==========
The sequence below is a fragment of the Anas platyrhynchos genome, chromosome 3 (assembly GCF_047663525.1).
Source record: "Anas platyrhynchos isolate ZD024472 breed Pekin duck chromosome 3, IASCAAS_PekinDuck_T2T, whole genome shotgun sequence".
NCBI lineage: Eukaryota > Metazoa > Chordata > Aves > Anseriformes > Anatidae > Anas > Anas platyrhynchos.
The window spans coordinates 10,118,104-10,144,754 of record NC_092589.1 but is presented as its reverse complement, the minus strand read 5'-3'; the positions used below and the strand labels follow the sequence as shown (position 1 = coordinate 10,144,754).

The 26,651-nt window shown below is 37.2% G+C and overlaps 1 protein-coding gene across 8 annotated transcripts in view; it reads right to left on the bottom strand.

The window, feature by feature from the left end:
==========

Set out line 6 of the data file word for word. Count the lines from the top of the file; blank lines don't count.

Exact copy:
The window, feature by feature from the left end: